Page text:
Opinion factsheet

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    The protection of children in migration

    BGCSDADEELENESETFIFRHRHUITLTLVMTNLPLPTROSKSLSV
    : CDR 2782/2017
    : RENSTRÖM, Yoomi
    : PES (Party of European Socialists)
    : CIVEX
    : Adopted
    : 10/10/2017
    to remind that the obligations set out in the UM Convention on the Rights of the Child should be respected
    emphasise that the rights of the child should be not neglected in the current proposals to reform the CommonEuropean Asylum System
    highlight the challenges and solutions on the local and regional level
    THE EUROPEAN COMMITTEE OF THE REGIONS

    - welcomes the Commission's acknowledgement of some deficiencies in the EU and its Member States with respect to protection of children in different types of migration situation and the fact that the Commission has identified ways of improving implementation so as to enable timely, coordinated and more targeted action in this area;

    - notes that children's fundamental rights are clearly set out in Article 24 of the EU Charter of Fundamental Rights and must therefore be incorporated into all relevant European and national policies;

    - opposes any form of detention of children based on their migrant status and stresses that this option should only be used as a last resort and in exceptional cases, e.g. when a child's life or health is at risk, and should be for as short a time as possible and never under prison-like conditions. Detention must be supervised at all stages by the competent authority and/or the relevant public services for children;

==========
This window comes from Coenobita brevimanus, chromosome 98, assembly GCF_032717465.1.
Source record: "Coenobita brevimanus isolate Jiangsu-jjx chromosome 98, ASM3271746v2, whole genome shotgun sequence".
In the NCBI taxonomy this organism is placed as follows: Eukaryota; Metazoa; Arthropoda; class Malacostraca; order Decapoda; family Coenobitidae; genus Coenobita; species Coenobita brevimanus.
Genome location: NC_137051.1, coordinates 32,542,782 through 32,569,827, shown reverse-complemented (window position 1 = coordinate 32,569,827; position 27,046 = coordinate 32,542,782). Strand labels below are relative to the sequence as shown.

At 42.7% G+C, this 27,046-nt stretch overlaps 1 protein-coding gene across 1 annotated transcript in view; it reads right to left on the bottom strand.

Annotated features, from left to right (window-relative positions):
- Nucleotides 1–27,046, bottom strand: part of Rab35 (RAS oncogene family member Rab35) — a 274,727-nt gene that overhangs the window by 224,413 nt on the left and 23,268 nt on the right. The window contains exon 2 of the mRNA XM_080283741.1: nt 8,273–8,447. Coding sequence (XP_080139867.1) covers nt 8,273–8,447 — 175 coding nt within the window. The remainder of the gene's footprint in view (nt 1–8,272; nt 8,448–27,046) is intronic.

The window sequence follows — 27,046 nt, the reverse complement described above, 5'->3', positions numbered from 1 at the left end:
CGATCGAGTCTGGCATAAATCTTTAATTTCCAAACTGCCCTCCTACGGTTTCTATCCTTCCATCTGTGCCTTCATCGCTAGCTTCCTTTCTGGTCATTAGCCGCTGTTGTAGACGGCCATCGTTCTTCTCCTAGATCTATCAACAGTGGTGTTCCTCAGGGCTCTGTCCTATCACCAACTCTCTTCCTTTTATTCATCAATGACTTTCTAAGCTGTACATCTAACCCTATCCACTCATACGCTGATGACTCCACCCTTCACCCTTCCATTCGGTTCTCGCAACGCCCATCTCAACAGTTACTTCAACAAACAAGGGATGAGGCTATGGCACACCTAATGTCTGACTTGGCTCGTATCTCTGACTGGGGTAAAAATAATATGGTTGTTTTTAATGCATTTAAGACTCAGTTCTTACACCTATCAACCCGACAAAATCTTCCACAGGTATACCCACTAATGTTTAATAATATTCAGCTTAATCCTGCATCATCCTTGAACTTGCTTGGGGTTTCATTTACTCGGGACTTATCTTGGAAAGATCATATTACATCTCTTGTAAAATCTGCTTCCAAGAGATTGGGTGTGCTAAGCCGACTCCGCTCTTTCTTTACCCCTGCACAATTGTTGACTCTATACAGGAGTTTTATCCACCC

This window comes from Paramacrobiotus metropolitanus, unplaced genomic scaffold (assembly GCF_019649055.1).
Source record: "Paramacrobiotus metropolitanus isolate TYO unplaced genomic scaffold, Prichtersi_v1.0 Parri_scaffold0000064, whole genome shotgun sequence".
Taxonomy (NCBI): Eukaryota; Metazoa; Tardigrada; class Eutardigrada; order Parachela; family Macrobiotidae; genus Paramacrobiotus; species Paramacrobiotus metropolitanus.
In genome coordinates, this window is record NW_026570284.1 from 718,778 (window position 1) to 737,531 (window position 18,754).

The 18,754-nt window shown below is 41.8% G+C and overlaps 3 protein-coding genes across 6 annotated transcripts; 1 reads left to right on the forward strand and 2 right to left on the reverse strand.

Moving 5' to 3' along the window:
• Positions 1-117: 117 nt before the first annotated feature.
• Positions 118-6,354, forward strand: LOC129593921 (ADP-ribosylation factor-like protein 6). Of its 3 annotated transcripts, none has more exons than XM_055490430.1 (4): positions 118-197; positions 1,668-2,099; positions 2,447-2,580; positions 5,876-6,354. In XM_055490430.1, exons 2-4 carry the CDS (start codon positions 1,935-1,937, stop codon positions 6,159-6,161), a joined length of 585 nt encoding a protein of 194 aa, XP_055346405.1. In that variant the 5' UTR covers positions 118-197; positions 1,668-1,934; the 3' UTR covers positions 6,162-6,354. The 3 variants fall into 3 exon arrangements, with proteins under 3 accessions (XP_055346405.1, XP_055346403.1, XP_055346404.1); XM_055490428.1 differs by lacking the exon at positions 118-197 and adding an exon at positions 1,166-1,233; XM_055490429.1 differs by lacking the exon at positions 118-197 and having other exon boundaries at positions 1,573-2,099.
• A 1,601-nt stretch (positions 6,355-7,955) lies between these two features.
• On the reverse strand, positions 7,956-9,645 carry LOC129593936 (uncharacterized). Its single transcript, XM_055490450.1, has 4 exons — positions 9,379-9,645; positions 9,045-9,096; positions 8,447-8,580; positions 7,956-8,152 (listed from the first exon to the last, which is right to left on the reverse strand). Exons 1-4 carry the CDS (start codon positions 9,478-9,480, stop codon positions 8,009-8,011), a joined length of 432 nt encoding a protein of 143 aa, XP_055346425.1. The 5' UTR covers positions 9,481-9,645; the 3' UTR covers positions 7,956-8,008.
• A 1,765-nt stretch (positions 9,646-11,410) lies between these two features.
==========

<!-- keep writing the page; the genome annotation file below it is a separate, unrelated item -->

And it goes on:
- points out that both the EU and its Member States have a duty to ensure the right conditions for local and regional authorities to receive migrants;

    - believes that the principle of children's best interests must guide decisions and measures; points to the lack of criteria for identifying and assessing the child's best interests, and therefore welcomes the prospect of the Commission and EU agencies providing guidance, training and tools for this task;

    - believes it is important for guardians to receive appropriate training from a competent institution or public authority or be able to demonstrate that they have obtained this. They should have responsibility for a limited number of children. Guardians must be employed and paid by, and be able to work autonomously of, the Member States;

    - emphasises that a good reception and integration process is therefore a long-term investment in welfare, democracy and human rights.
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